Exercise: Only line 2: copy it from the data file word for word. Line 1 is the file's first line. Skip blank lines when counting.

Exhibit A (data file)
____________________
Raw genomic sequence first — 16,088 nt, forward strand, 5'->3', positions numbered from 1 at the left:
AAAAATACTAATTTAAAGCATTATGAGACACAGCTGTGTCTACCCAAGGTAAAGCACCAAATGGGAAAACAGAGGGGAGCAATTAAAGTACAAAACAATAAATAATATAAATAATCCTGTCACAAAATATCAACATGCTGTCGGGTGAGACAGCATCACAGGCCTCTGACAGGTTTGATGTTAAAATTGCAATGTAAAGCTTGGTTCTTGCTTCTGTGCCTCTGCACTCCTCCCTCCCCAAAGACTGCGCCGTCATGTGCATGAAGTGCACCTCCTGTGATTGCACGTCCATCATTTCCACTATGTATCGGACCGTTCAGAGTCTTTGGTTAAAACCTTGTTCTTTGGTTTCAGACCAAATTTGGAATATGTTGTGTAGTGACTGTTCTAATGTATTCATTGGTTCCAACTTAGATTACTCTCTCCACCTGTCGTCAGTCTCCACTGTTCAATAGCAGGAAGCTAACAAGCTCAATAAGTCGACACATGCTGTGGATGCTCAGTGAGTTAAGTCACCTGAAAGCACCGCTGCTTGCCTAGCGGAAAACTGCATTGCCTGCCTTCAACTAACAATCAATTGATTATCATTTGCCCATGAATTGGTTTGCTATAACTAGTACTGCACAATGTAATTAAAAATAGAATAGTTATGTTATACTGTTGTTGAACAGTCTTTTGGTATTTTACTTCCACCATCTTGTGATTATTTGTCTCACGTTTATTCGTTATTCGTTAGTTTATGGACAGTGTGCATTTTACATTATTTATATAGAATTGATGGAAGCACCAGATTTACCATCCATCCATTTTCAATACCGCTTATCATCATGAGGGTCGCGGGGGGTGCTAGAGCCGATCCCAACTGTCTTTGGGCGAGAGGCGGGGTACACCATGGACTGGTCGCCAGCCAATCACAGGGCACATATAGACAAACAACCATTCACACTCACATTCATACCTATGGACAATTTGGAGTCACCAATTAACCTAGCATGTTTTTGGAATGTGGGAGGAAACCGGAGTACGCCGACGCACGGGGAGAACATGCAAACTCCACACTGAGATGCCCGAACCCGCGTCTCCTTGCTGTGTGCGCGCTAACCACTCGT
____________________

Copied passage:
AAAAATACTAATTTAAAGCATTATGAGACACAGCTGTGTCTACCCAAGGTAAAGCACCAAATGGGAAAACAGAGGGGAGCAATTAAAGTACAAAACAATAAATAATATAAATAATCCTGTCACAAAATATCAACATGCTGTCGGGTGAGACAGCATCACAGGCCTCTGACAGGTTTGATGTTAAAATTGCAATGTAAAGCTTGGTTCTTGCTTCTGTGCCTCTGCACTCCTCCCTCCCCAAAGACTGCGCCGTCATGTGCATGAAGTGCACCTCCTGTGATTGCACGTCCATCATTTCCACTATGTATCGGACCGTTCAGAGTCTTTGGTTAAAACCTTGTTCTTTGGTTTCAGACCAAATTTGGAATATGTTGTGTAGTGACTGTTCTAATGTATTCATTGGTTCCAACTTAGATTACTCTCTCCACCTGTCGTCAGTCTCCACTGTTCAATAGCAGGAAGCTAACAAGCTCAATAAGTCGACACATGCTGTGGATGCTCAGTGAGTTAAGTCACCTGAAAGCACCGCTGCTTGCCTAGCGGAAAACTGCATTGCCTGCCTTCAACTAACAATCAATTGATTATCATTTGCCCATGAATTGGTTTGCTATAACTAGTACTGCACAATGTAATTAAAAATAGAATAGTTATGTTATACTGTTGTTGAACAGTCTTTTGGTATTTTACTTCCACCATCTTGTGATTATTTGTCTCACGTTTATTCGTTATTCGTTAGTTTATGGACAGTGTGCATTTTACATTATTTATATAGAATTGATGGAAGCACCAGATTTACCATCCATCCATTTTCAATACCGCTTATCATCATGAGGGTCGCGGGGGGTGCTAGAGCCGATCCCAACTGTCTTTGGGCGAGAGGCGGGGTACACCATGGACTGGTCGCCAGCCAATCACAGGGCACATATAGACAAACAACCATTCACACTCACATTCATACCTATGGACAATTTGGAGTCACCAATTAACCTAGCATGTTTTTGGAATGTGGGAGGAAACCGGAGTACGCCGACGCACGGGGAGAACATGCAAACTCCACACTGAGATGCCCGAACCCGCGTCTCCTTGCTGTGTGCGCGCTAACCACTCGT